This study investigates the medium-range predictability of persistent warm and cold extremes in Europe. To that end, deterministic ERA5 reforecasts for the period 1979-2019 are compared to the reanalysis of the respective period, thus providing a large sample for verification and bias identification. The seasonally-varying Gilbert skill score of both extreme event types reveals that cold extremes in summer exhibit particularly low predictability. A spatial variability also emerges for these scores with persistent extremes in northeastern Europe and Scandinavia generally achieving better predictability compared to other regions of Europe. Composites of basic reanalysis fields and their errors suggest that the aforementioned spatiotemporal variability in predictability is associated with differences in the typical synoptic conditions of each type of event. Moreover, it is shown that summer and winter in Europe suffer from a negative and positive bias in Rossby wave amplitude, respectively. Although the physical processes and model deficiencies involved are not straightforward to identify, we hypothesize that these biases constitute one of the factors that limit the predictability of temperature extremes at weather time scales.

How to cite: Fragkoulidis, G., Doensen, O., and Wirth, V.: Predictability of temperature extremes in Europe and biases in Rossby wave amplitude, EGU General Assembly 2022, Vienna, Austria, 23–27 May 2022, EGU22-11665, https://doi.org/10.5194/egusphere-egu22-11665, 2022.

Guilhem Mollard and Haraldur Ólafsson

Temperature extremes are in general relatively difficult to forecast accurately and it is important to assess their nature and characteristics, both in numerical models and in reality.  Such extremes in Iceland have been explored and linked to two key parameters of the flow; low-level wind speed and static stability.  The results reveal very distinct distribution of cases in the space of these parameters:  Cold extremes in the winter occur only at low wind speeds, while in the summer, they occur only in low static stability.  Warm extremes in the winter occur on the other hand only at high static stability, and warm extremes in the summer occur only at low wind speeds.  This result can be summarized in The Couch Diagramme.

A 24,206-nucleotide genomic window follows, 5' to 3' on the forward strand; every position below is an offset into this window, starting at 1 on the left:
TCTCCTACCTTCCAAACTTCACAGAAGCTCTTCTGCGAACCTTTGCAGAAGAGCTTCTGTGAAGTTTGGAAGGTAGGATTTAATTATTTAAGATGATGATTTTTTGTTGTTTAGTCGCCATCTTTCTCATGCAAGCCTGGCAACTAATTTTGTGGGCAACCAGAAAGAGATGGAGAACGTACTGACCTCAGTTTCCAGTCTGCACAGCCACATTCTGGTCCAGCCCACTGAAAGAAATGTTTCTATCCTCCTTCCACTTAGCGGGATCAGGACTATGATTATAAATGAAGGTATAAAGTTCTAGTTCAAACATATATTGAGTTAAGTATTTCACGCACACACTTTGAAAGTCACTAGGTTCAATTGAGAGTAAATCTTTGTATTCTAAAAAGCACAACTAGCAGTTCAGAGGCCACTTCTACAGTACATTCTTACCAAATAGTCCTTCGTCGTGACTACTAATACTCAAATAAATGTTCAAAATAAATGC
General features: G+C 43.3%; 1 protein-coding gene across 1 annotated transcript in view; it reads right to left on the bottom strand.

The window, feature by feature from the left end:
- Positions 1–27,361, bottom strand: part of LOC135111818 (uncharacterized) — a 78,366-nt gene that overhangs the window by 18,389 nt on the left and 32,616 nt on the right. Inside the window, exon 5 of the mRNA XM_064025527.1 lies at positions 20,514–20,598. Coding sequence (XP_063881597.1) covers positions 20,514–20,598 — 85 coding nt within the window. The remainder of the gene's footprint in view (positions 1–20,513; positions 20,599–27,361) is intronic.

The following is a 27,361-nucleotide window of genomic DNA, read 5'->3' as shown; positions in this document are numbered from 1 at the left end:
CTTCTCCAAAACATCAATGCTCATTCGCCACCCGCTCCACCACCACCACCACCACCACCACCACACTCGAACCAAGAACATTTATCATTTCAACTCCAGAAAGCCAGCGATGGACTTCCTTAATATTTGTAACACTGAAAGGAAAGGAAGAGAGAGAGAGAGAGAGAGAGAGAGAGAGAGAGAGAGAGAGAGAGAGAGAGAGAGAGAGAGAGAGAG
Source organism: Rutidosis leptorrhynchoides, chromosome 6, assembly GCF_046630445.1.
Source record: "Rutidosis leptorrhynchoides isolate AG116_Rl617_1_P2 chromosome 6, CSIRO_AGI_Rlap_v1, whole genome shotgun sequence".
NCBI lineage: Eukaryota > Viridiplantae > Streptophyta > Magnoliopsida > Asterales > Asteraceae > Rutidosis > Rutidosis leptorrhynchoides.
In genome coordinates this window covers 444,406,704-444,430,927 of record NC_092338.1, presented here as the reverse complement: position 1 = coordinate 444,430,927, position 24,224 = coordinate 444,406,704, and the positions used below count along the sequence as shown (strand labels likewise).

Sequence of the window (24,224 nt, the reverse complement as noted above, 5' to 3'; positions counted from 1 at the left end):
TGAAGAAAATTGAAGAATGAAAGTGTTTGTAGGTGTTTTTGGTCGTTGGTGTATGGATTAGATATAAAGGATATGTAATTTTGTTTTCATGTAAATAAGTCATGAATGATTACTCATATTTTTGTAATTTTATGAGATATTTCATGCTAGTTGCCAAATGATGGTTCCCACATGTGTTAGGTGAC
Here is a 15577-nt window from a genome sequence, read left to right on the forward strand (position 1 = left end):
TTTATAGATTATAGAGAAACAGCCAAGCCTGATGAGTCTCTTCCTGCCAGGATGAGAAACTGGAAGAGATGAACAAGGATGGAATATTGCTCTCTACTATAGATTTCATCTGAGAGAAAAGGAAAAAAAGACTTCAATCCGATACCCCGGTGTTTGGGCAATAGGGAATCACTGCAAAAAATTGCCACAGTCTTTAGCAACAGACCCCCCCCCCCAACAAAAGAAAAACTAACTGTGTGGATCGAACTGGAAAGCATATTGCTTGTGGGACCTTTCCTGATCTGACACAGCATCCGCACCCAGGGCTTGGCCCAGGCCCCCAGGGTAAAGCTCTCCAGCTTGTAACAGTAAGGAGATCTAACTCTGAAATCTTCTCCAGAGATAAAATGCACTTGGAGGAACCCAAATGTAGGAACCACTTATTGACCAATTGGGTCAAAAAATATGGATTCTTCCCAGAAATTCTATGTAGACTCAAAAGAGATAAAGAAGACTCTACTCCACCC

How to cite: Mollard, G. and Ólafsson, H.: Characteristics of extremely warm and extremely cold events in Iceland – The Couch Diagramme, EGU General Assembly 2022, Vienna, Austria, 23–27 May 2022, EGU22-12001, https://doi.org/10.5194/egusphere-egu22-12001, 2022.

Mareike Burba et al.

The German Weather Service (DWD) operationally runs an LETKF (Localized Ensemble Kalman Filter) assimilation scheme for the regional weather forecasts with the ICON-LAM (ICON Limited Area Mode) Numerical Weather Prediction model. We investigate the potential of using an EnVAR (Ensemble Variational data assimilation) using the kilometre-scale Ensemble Data Assimilation (KENDA) ensemble. Quality Control (QC) and Observation Aggregation (OA) are essential parts of a data assimilation system. The former ensures that the assimilated observations are likely to be "acceptable", in the sense of technical, physical and statistical properties. The latter reduces the amount of data and computations under the aspect of efficiency, and helps handling redundant or correlated observations.

We show results of assimilation experiments for KENDA and EnVAR using a similar selection of conventional observations after QC and OA, while using a fully dynamic B matrix and no variational QC. The difference of the results of the two algorithms does not only depend on the partially differing implementation of QC and OA, but also due to partially different implementations of the observation operators or even the supported observation types. Important differences to the operational global EnVAR code are e.g. the choice of suitable observation types and the interpolation specification of the first guess to the locations of the observations.